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Dorian Q Fuller's curator insight, November 9, 2015 8:32 PM

Evidence for wild millet grass gathering and processing alongside rice in the millennia before clear evidence for the domestication process.

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Ancient Oats Discovery Shows Cavemen Loved Carbs | The Plate

Ancient Oats Discovery Shows Cavemen Loved Carbs | The Plate | Archaeobotany and Domestication | Scoop.it
Maybe the Paleo Diet should include a nice warm bowl of oatmeal. Strict followers of the fashionable “caveman” regimen shun starchy foods, sticking to breakfasts such as cold halibut with fruit and…
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Can Triticum urartu (Poaceae) be identified by pollen analysis? Implications for detecting the ancestor of the extinct two-grained einkorn-like wheat

Can Triticum urartu (Poaceae) be identified by pollen analysis? Implications for detecting the ancestor of the extinct two-grained einkorn-like wheat | Archaeobotany and Domestication | Scoop.it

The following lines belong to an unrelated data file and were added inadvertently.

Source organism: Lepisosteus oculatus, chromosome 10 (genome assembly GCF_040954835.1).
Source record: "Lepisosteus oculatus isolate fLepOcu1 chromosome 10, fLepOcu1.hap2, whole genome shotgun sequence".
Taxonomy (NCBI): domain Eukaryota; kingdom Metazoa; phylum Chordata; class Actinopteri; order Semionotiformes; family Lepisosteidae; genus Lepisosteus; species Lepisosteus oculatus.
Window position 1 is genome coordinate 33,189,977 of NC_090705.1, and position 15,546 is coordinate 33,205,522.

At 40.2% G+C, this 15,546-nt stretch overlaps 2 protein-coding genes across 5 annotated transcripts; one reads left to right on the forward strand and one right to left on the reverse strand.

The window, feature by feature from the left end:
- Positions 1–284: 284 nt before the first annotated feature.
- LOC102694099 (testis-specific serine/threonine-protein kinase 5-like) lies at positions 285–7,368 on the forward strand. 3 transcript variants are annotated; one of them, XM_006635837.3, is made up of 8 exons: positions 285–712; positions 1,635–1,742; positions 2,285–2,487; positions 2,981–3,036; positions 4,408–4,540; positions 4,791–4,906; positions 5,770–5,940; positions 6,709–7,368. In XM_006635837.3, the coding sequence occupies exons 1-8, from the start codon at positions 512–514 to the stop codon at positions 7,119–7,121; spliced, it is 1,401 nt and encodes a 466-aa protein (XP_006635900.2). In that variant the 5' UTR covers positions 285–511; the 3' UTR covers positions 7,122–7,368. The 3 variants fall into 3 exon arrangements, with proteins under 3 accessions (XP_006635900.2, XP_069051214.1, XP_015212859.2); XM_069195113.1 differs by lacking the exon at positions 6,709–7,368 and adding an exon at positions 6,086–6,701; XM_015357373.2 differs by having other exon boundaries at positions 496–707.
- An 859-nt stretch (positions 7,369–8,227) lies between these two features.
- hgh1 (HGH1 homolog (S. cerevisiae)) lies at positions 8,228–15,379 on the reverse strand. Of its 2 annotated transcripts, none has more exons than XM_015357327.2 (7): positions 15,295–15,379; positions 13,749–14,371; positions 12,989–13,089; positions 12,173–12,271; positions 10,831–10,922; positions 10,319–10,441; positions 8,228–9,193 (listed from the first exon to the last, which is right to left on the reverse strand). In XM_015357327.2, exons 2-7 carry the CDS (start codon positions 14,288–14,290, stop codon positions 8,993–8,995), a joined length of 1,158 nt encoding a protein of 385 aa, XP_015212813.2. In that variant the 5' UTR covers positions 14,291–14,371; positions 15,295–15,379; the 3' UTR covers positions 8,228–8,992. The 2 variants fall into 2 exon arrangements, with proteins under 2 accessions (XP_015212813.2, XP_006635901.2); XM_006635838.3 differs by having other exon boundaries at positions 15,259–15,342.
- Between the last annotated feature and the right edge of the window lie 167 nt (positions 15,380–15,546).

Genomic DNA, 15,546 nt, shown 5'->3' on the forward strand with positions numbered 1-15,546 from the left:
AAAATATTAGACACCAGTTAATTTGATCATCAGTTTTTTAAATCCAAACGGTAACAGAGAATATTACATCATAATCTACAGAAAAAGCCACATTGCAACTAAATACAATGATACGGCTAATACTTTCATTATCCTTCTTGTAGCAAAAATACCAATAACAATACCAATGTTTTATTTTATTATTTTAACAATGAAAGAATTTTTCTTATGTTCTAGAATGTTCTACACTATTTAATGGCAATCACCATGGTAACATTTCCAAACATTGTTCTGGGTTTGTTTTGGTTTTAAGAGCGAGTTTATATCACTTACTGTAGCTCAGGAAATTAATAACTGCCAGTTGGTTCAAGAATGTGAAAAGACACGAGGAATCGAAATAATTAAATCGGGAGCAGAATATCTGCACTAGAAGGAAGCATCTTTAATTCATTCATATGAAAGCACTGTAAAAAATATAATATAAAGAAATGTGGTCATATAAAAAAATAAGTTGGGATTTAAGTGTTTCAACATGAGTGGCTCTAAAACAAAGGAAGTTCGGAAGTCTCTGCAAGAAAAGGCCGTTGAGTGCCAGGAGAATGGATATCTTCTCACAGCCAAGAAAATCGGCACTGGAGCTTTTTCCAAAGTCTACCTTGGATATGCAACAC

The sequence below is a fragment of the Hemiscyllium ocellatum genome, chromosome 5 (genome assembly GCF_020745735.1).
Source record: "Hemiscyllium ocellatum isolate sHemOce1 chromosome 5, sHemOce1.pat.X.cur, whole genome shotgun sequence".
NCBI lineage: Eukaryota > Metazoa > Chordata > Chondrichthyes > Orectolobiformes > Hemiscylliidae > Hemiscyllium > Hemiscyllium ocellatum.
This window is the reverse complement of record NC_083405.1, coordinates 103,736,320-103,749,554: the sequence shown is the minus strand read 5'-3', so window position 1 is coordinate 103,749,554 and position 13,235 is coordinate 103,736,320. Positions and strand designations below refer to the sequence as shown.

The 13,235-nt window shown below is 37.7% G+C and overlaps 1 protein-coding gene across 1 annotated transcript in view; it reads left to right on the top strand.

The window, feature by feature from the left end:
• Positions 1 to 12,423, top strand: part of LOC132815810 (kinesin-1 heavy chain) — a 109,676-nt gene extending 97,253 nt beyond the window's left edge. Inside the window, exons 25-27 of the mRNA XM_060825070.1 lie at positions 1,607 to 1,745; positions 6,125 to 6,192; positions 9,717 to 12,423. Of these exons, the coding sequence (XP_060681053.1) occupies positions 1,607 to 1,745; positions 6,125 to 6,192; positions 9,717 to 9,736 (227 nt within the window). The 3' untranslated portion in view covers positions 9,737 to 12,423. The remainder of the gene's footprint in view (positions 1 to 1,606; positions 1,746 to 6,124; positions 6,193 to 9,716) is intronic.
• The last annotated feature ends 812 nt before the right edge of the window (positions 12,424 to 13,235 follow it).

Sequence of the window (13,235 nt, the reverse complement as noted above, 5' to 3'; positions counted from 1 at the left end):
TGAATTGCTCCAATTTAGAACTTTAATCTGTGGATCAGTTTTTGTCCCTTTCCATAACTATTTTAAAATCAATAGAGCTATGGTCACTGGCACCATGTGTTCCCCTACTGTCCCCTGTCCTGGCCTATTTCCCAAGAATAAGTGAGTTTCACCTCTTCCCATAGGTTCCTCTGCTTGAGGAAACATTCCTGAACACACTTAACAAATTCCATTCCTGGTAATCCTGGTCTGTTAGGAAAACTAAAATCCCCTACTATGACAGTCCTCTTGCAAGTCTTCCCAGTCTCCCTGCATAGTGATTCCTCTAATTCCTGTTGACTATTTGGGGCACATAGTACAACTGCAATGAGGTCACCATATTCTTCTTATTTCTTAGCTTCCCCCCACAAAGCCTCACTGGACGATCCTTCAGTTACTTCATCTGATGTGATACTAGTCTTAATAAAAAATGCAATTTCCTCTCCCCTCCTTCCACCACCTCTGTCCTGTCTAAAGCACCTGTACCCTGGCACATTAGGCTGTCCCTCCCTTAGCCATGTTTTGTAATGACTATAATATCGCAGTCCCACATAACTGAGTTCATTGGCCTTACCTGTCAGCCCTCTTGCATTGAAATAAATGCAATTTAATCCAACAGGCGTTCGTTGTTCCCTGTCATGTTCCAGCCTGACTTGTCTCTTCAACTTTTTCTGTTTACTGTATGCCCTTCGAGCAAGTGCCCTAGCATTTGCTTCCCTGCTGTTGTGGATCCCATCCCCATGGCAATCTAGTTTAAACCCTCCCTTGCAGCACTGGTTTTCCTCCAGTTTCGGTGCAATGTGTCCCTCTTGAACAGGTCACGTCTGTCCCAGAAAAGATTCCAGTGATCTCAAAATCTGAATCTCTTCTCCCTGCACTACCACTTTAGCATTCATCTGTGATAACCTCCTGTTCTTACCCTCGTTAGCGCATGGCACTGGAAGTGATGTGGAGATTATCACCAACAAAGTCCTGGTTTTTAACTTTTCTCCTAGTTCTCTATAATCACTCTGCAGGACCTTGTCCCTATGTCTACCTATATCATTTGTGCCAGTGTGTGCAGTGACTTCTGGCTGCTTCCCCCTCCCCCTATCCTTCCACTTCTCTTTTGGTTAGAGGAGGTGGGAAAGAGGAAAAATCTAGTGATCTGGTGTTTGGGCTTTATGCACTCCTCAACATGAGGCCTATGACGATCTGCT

The domestication of the one-grained einkorn (Triticum monococcum) in the Near East is relatively well known. However, an independent two-grained einkorn-like domestication has been archaeobotanically detected and scarce information is available. Triticum urartu, a wild wheat, was not fully described until the 1970s because the phenology does not allow it to be distinguished easily from wild einkorn (Triticum boeoticum subsp. thaoudar), although a genetic separation exists. Both species are mostly two grained and could potentially be the relatives of the extinct two-grained form. Pollen grains of several genetically well-identified wheat species, including T. urartu and T. boeoticum subsp. thaoudar, were studied by measuring the grain diameter and examining the exine sculpturing with phase-contrast microscopy and scanning electron microscopy to gain an insight into differences enabling taxonomic identification. This work showed that, although T. urartu pollen is smaller on average, grain diameter is not sufficient because of the size overlap between the species, but T. urartu presents a different exine sculpturing (scabrate) from other Triticum spp. (aerolate). This outcome is useful for taxonomists and archaeobotanists. First, it will allow a simple re-classification of herbarium materials. Second, further research could establish whether T. urartu was cultivated. © 2015 The Linnean Society of London, Botanical Journal of the Linnean Society, 2015, 177, 278–289.

Dorian Q Fuller's insight: